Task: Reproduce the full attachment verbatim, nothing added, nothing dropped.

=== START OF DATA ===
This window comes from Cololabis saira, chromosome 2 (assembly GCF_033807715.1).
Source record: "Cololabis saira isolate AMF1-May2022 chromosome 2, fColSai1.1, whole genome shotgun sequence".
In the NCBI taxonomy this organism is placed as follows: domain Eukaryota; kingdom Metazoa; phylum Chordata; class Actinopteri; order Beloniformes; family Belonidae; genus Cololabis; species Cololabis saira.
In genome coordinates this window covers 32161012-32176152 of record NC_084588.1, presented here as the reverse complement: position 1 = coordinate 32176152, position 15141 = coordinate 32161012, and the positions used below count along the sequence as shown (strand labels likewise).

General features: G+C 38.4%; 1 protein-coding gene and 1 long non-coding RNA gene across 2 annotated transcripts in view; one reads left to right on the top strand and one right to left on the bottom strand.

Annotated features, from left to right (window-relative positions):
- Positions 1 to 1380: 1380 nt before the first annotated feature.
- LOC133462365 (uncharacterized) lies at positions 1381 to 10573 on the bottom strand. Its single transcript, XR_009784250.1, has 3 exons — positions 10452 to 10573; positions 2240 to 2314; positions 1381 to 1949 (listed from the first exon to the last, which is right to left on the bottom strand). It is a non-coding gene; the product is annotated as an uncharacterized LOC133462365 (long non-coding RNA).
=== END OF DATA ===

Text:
This window comes from Cololabis saira, chromosome 2 (assembly GCF_033807715.1).
Source record: "Cololabis saira isolate AMF1-May2022 chromosome 2, fColSai1.1, whole genome shotgun sequence".
In the NCBI taxonomy this organism is placed as follows: domain Eukaryota; kingdom Metazoa; phylum Chordata; class Actinopteri; order Beloniformes; family Belonidae; genus Cololabis; species Cololabis saira.
In genome coordinates this window covers 32161012-32176152 of record NC_084588.1, presented here as the reverse complement: position 1 = coordinate 32176152, position 15141 = coordinate 32161012, and the positions used below count along the sequence as shown (strand labels likewise).

General features: G+C 38.4%; 1 protein-coding gene and 1 long non-coding RNA gene across 2 annotated transcripts in view; one reads left to right on the top strand and one right to left on the bottom strand.

Annotated features, from left to right (window-relative positions):
- Positions 1 to 1380: 1380 nt before the first annotated feature.
- LOC133462365 (uncharacterized) lies at positions 1381 to 10573 on the bottom strand. Its single transcript, XR_009784250.1, has 3 exons — positions 10452 to 10573; positions 2240 to 2314; positions 1381 to 1949 (listed from the first exon to the last, which is right to left on the bottom strand). It is a non-coding gene; the product is annotated as an uncharacterized LOC133462365 (long non-coding RNA).